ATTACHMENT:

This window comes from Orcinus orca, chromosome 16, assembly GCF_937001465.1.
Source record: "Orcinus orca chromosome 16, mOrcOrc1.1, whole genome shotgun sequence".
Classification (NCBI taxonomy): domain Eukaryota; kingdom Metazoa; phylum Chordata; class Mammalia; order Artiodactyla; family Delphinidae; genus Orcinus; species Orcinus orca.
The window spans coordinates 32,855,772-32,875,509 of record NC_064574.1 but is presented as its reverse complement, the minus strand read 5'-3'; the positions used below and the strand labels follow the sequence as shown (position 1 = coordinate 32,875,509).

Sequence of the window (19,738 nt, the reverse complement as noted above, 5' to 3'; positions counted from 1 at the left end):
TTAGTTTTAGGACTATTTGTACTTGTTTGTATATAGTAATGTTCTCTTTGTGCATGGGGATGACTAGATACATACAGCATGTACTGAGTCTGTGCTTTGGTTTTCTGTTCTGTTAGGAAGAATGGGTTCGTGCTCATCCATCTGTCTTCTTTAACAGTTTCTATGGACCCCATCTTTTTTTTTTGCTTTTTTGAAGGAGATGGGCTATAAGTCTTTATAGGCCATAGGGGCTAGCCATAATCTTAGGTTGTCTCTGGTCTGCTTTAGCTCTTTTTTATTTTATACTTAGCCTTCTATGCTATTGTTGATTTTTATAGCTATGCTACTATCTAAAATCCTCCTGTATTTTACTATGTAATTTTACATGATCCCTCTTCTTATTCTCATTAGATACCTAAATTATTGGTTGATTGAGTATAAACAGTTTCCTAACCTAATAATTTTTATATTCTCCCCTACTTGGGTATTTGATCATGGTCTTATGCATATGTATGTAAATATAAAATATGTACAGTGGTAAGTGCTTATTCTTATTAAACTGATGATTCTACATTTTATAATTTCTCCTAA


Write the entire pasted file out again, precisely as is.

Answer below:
This window comes from Orcinus orca, chromosome 16, assembly GCF_937001465.1.
Source record: "Orcinus orca chromosome 16, mOrcOrc1.1, whole genome shotgun sequence".
Classification (NCBI taxonomy): domain Eukaryota; kingdom Metazoa; phylum Chordata; class Mammalia; order Artiodactyla; family Delphinidae; genus Orcinus; species Orcinus orca.
The window spans coordinates 32,855,772-32,875,509 of record NC_064574.1 but is presented as its reverse complement, the minus strand read 5'-3'; the positions used below and the strand labels follow the sequence as shown (position 1 = coordinate 32,875,509).

Sequence of the window (19,738 nt, the reverse complement as noted above, 5' to 3'; positions counted from 1 at the left end):
TTAGTTTTAGGACTATTTGTACTTGTTTGTATATAGTAATGTTCTCTTTGTGCATGGGGATGACTAGATACATACAGCATGTACTGAGTCTGTGCTTTGGTTTTCTGTTCTGTTAGGAAGAATGGGTTCGTGCTCATCCATCTGTCTTCTTTAACAGTTTCTATGGACCCCATCTTTTTTTTTTGCTTTTTTGAAGGAGATGGGCTATAAGTCTTTATAGGCCATAGGGGCTAGCCATAATCTTAGGTTGTCTCTGGTCTGCTTTAGCTCTTTTTTATTTTATACTTAGCCTTCTATGCTATTGTTGATTTTTATAGCTATGCTACTATCTAAAATCCTCCTGTATTTTACTATGTAATTTTACATGATCCCTCTTCTTATTCTCATTAGATACCTAAATTATTGGTTGATTGAGTATAAACAGTTTCCTAACCTAATAATTTTTATATTCTCCCCTACTTGGGTATTTGATCATGGTCTTATGCATATGTATGTAAATATAAAATATGTACAGTGGTAAGTGCTTATTCTTATTAAACTGATGATTCTACATTTTATAATTTCTCCTAA